According to the report, more complex tasks such as making a court ruling or monitoring patient health are unlikely to be replaced by AI. Furthermore, physical and outdoor roles like construction and cleaning are less vulnerable to automation.
The study revealed that legal professionals and other white-collar workers were particularly vulnerable to being replaced by generative AI. It predicted 44% of legal tasks could be automated, compared to 36% for office administration and support industries and 45% in community and social services sector.
Clerical Support Could be Automated
Goldman has warned that AI is set to revolutionize the workplace in ways we couldn’t have predicted. According to their forecast, automation could potentially replace up to 25% of all tasks worldwide – from office and administrative support jobs, legal work, architecture and engineering.
This could have a dramatic impact on society and our economy. Generative AI, also known as machine learning, allows machines to generate text and images similar to what humans create. Initially, computers may only be able to craft basic articles and letters; but within a few years it may be able to write full-fledged reports, scientific papers and mockups for websites and other design materials.
Generative AI could also be applied in software development. Platforms like Amazon’s CodeWhisperer and GitHub’s CoPilot enable developers to speak or write requests into a system and view actual lines of software code written in languages such as Python, R, Java or other.
Other business uses of text analytics include reviewing documents to confirm they comply with regulations, improving employee communication and modeling systems for research and development. These could include creating models used in machine learning, analysing cyberattack methods and simulating how hackers might attack a system.
Overall, Goldman Sachs’ research indicates that 45% of clerical support workers’ jobs could be automated. On the other hand, those employed in crafts and associated trades sectors are less vulnerable to automation; only 4% of their tasks could be automated.
The report indicates that generative AI could lead to labor cost savings and create new jobs, ultimately increasing global labor productivity by 7% annually.
Professionals Could be Automated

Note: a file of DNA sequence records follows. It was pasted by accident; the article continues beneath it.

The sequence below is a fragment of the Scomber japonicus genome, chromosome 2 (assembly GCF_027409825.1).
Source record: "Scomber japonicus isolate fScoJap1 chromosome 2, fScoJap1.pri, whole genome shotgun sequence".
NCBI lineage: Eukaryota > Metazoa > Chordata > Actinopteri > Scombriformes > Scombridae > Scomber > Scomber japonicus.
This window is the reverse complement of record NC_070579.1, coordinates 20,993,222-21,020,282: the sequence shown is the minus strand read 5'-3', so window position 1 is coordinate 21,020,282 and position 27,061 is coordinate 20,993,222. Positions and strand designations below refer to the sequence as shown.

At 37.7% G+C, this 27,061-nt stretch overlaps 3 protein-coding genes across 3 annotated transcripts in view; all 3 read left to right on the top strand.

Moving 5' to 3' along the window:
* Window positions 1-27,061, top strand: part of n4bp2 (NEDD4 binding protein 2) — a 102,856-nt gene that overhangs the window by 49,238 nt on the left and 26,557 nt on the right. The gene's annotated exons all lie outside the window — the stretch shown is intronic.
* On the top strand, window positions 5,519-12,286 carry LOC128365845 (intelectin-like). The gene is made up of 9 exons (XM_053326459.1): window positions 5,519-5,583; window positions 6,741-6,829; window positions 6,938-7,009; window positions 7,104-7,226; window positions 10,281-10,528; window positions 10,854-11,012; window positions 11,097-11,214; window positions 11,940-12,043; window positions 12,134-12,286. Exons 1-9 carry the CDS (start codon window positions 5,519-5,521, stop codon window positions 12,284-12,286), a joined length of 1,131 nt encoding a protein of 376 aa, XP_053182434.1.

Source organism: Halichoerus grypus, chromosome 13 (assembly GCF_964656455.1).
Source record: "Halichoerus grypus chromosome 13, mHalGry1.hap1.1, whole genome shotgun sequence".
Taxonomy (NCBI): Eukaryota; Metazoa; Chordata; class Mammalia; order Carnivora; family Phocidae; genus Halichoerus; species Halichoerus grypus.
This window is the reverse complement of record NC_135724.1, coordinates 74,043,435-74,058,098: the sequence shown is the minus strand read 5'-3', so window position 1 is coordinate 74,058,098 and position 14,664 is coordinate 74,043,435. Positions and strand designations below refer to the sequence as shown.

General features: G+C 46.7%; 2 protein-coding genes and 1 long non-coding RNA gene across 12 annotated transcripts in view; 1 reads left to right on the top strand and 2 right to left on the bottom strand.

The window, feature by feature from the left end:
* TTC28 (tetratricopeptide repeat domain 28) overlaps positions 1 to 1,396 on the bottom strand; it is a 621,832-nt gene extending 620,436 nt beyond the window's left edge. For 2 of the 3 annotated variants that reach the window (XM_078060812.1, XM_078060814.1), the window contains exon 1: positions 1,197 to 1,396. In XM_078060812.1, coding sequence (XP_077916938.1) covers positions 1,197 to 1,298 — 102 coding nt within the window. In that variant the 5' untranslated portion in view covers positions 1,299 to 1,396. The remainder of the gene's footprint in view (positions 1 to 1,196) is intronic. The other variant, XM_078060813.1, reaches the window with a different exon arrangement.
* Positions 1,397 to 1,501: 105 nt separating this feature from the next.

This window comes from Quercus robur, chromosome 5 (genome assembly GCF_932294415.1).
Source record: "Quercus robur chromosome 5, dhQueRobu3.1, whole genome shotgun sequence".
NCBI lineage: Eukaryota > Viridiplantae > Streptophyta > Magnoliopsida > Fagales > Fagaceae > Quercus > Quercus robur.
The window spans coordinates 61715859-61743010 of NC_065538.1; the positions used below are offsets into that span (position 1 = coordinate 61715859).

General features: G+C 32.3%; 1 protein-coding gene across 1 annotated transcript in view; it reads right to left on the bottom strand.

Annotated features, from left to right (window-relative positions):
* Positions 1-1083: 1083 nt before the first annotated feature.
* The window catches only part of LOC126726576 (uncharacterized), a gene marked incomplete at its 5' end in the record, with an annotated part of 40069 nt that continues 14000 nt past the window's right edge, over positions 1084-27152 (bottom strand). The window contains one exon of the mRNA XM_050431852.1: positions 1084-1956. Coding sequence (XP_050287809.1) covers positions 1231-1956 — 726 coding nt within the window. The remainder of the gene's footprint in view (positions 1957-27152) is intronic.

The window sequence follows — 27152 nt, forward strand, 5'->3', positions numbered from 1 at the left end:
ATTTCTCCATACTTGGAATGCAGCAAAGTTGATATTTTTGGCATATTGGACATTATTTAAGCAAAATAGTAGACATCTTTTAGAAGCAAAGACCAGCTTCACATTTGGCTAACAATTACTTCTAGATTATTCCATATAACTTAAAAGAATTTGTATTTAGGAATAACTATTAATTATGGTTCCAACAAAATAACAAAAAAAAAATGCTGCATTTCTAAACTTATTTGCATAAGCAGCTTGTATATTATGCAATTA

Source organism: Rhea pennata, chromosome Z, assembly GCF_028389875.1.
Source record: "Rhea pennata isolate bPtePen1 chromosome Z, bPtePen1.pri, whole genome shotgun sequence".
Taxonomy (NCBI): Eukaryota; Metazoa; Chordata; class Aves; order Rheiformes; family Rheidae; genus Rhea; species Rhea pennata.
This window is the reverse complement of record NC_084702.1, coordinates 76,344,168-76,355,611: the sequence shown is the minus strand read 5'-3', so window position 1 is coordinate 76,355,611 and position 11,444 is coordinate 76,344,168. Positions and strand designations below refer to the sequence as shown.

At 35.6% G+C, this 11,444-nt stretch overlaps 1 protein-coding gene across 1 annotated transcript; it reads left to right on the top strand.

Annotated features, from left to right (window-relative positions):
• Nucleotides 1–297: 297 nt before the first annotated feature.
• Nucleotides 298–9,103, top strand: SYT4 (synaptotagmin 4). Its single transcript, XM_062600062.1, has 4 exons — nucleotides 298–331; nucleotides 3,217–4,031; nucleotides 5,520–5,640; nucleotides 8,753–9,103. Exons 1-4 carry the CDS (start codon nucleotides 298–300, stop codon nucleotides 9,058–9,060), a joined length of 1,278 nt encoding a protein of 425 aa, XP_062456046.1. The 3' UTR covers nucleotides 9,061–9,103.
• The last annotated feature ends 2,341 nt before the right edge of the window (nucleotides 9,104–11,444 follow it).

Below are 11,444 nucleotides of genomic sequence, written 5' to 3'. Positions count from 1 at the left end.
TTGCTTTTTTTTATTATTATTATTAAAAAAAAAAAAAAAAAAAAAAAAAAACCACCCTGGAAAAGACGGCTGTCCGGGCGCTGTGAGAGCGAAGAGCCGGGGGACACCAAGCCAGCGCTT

Goldman’s research suggests that robotic AI could automate nearly half of legal tasks and office administration. This technology could replace up to a quarter of current jobs, creating “significant disruption” in the global economy, according to the investment bank. While this poses a substantial threat to workers, the report also highlights how AI technology could potentially create new positions and reduce labor costs in the workplace.
According to the report, those who remain in their jobs should benefit from increased freedom to focus on more rewarding tasks. Two-thirds of US and European jobs are at risk for automation, but those who see less than half of their workload automated should be able to continue working while having more free time for creative, productive tasks, researchers noted.
Meanwhile, jobs that are less vulnerable to automation will likely be “complemented rather than substituted” by AI systems. Notable examples include office and administrative support positions (46%), legal professions (44%), architecture and engineering occupations (37%), business financial operations and community and social services positions.
Though the report acknowledges that it’s difficult to accurately gauge the effects of generative AI, it does predict a productivity boom that could boost global GDP by 7% within 10 years.
Technicians and Associate Professionals Could be Automated
But if it delivers on its promises, tech could have a profound effect on the labor market and legal services could be particularly hit.